The healthcare sector constitutes one of the most significant sectors in the EU economy with
an important employment potential due to an ageing population and increasing demand for
However, the sector faces major challenges which are similar to all Member States: the health
workforce itself is ageing with insufficient new recruits to replace those that are retiring,
problems of retention due to demanding working conditions and relatively low pay in some
health occupations. In addition, new care patterns to cope with chronic conditions of the elderly
and the rise in new technologies will require new skills and competences.
Given the current tough budget constraints, health expenditures are under strong pressure to
provide high quality healthcare cost effectively and to make fundamental reforms in the way
in which they deliver healthcare. EU health systems need to find innovative solutions through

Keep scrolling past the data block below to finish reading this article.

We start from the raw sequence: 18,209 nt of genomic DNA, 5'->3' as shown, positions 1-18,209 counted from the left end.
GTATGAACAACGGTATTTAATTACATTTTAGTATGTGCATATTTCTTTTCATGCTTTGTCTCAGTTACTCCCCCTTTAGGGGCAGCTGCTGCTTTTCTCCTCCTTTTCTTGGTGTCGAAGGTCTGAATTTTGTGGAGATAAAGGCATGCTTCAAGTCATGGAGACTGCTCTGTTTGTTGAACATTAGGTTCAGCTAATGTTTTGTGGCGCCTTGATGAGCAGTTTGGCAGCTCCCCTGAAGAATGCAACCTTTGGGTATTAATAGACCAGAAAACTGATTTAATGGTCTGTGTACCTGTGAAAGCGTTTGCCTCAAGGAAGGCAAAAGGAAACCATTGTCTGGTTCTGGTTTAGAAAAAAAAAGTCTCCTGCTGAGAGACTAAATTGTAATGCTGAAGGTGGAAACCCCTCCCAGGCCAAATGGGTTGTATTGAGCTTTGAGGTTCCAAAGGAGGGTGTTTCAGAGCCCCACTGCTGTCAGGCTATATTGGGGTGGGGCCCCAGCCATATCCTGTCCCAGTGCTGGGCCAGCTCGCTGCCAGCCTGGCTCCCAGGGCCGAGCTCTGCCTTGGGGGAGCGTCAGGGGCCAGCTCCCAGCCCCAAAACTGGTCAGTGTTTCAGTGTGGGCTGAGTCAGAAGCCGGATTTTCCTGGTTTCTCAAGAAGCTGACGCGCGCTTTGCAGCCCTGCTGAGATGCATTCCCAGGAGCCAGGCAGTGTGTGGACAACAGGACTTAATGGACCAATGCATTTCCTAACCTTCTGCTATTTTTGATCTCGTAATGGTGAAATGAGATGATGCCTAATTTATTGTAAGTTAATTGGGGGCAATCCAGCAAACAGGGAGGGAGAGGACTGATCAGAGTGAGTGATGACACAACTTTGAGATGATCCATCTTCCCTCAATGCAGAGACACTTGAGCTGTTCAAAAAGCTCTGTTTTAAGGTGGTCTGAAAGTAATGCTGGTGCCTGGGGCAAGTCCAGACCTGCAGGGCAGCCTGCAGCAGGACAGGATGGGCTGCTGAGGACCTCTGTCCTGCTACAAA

new technologies, products and organizational changes which depend on a high quality
motivated health workforce of sufficient capacity and with the right skills to meet the
growing demands of healthcare.
Recognising the European dimension of the challenges at hand, Members States agreed on the added value of EU action and European collaboration, inviting the Commission to propose an action plan to assist Member States tackle the key challenges facing the health workforce in the medium to longer term1.
2. DEFINING AND MEASURING HEALTHCARE JOBS
The healthcare sector comprises workers primarily delivering healthcare services such as health professionals (doctors, nurses, midwives, pharmacists and dentists), allied health professionals, public health professionals, health management and administrative and support staff. Many people also work indirectly for the healthcare sector such as those employed in the healthcare industries and support services, pharmaceutical, medical device industries, health insurance, health research, e-Health, occupational health, spa etc2. Health professionals can be salaried or self employed. In several countries3 General Practicians and outpatient specialists are mostly independent self employed with private practices or are contracted by funds or hospitals to provide services.
The healthcare workforce thus makes up a large part of the so-called "white jobs" which also include professionals delivering social care services.